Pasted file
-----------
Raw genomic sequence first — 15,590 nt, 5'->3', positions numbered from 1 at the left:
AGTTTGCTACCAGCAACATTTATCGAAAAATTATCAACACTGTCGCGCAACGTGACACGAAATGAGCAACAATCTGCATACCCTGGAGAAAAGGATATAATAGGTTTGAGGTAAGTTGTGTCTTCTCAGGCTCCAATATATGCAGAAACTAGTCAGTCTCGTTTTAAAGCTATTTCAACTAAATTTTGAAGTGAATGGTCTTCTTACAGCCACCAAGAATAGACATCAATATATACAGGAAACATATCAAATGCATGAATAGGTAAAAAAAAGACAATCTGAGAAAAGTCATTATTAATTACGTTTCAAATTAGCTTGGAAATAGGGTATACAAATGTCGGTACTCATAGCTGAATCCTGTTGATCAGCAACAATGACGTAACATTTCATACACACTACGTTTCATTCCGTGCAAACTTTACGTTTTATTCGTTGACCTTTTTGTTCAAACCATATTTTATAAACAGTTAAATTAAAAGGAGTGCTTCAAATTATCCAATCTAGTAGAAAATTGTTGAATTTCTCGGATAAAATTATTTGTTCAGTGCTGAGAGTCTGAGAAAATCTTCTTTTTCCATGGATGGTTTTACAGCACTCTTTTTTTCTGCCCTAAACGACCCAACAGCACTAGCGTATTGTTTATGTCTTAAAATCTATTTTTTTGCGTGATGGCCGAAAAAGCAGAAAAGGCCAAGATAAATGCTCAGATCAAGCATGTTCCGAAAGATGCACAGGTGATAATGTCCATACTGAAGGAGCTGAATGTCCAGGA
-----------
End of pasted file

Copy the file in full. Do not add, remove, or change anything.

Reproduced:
Raw genomic sequence first — 15,590 nt, 5'->3', positions numbered from 1 at the left:
AGTTTGCTACCAGCAACATTTATCGAAAAATTATCAACACTGTCGCGCAACGTGACACGAAATGAGCAACAATCTGCATACCCTGGAGAAAAGGATATAATAGGTTTGAGGTAAGTTGTGTCTTCTCAGGCTCCAATATATGCAGAAACTAGTCAGTCTCGTTTTAAAGCTATTTCAACTAAATTTTGAAGTGAATGGTCTTCTTACAGCCACCAAGAATAGACATCAATATATACAGGAAACATATCAAATGCATGAATAGGTAAAAAAAAGACAATCTGAGAAAAGTCATTATTAATTACGTTTCAAATTAGCTTGGAAATAGGGTATACAAATGTCGGTACTCATAGCTGAATCCTGTTGATCAGCAACAATGACGTAACATTTCATACACACTACGTTTCATTCCGTGCAAACTTTACGTTTTATTCGTTGACCTTTTTGTTCAAACCATATTTTATAAACAGTTAAATTAAAAGGAGTGCTTCAAATTATCCAATCTAGTAGAAAATTGTTGAATTTCTCGGATAAAATTATTTGTTCAGTGCTGAGAGTCTGAGAAAATCTTCTTTTTCCATGGATGGTTTTACAGCACTCTTTTTTTCTGCCCTAAACGACCCAACAGCACTAGCGTATTGTTTATGTCTTAAAATCTATTTTTTTGCGTGATGGCCGAAAAAGCAGAAAAGGCCAAGATAAATGCTCAGATCAAGCATGTTCCGAAAGATGCACAGGTGATAATGTCCATACTGAAGGAGCTGAATGTCCAGGA